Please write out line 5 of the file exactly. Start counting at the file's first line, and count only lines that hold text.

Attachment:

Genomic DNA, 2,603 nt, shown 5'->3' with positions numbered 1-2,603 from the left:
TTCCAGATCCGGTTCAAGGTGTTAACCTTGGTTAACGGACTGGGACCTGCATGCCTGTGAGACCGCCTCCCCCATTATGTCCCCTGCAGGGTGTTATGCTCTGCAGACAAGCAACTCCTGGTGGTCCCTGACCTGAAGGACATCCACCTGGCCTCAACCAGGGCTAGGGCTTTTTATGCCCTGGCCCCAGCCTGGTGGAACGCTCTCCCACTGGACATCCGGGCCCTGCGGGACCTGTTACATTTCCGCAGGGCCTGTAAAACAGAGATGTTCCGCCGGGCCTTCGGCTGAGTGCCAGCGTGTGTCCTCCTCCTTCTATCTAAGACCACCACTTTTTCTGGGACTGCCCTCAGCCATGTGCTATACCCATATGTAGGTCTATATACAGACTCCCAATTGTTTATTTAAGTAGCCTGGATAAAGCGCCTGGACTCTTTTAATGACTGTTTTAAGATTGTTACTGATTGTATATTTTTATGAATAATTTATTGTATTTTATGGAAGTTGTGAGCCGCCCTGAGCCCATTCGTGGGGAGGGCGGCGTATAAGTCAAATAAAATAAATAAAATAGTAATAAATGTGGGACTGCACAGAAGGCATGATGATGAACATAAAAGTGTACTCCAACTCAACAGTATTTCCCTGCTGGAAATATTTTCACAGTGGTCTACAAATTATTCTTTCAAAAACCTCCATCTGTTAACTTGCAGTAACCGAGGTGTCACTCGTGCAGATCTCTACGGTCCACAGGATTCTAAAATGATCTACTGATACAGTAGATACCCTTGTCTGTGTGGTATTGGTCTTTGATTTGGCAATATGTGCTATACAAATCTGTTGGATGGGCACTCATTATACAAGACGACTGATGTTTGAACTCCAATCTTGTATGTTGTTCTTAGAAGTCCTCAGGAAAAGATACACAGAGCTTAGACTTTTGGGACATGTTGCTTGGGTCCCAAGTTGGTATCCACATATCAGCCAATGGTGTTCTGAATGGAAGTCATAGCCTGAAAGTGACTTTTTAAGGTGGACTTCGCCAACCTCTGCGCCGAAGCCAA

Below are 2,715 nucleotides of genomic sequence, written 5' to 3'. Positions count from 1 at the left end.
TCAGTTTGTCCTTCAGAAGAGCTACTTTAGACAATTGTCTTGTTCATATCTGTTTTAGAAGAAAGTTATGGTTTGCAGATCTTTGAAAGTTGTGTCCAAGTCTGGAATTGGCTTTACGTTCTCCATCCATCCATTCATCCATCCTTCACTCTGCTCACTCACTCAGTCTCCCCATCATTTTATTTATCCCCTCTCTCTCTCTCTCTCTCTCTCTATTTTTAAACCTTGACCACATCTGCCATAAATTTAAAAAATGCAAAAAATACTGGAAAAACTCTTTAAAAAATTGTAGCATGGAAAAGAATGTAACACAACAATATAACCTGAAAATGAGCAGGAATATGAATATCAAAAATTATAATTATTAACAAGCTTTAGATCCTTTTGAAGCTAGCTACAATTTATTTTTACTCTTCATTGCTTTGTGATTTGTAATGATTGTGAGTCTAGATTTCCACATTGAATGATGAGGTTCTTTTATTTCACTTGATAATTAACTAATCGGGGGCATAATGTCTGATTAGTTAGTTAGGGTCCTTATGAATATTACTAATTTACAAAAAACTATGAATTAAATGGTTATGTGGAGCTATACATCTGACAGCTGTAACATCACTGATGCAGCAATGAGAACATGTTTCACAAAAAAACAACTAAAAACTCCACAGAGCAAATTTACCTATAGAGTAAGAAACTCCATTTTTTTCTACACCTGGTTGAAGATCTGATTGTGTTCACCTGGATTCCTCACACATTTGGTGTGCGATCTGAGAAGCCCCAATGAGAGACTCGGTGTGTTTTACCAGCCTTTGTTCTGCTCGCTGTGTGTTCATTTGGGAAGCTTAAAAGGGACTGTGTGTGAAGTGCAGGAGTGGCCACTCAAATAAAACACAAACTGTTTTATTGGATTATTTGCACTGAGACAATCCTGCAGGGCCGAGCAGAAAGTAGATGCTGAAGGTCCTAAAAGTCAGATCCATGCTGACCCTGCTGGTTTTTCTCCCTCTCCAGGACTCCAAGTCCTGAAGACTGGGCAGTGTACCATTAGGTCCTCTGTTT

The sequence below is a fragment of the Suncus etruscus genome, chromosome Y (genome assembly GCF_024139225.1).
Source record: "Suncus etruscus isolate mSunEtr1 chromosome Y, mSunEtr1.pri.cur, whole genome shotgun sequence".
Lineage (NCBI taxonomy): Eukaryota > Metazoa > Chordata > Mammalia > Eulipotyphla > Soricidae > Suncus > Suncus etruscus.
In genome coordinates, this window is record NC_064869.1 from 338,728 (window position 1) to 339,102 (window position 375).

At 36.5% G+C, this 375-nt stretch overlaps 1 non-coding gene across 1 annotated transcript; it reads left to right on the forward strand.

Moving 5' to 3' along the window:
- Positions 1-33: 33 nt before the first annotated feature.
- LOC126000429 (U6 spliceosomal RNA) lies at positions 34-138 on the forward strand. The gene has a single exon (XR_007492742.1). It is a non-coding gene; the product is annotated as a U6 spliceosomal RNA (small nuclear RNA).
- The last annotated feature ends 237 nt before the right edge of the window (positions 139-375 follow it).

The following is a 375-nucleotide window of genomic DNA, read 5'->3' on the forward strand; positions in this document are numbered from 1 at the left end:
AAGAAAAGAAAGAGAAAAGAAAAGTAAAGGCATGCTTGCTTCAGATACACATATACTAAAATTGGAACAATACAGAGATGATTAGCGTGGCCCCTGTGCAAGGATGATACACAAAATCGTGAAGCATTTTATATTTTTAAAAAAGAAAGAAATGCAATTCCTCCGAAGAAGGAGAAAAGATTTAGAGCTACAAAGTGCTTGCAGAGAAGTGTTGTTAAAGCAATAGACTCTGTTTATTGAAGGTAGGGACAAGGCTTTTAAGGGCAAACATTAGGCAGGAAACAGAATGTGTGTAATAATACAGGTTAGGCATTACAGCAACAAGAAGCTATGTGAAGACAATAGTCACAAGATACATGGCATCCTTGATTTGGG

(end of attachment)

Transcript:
The sequence below is a fragment of the Suncus etruscus genome, chromosome Y (genome assembly GCF_024139225.1).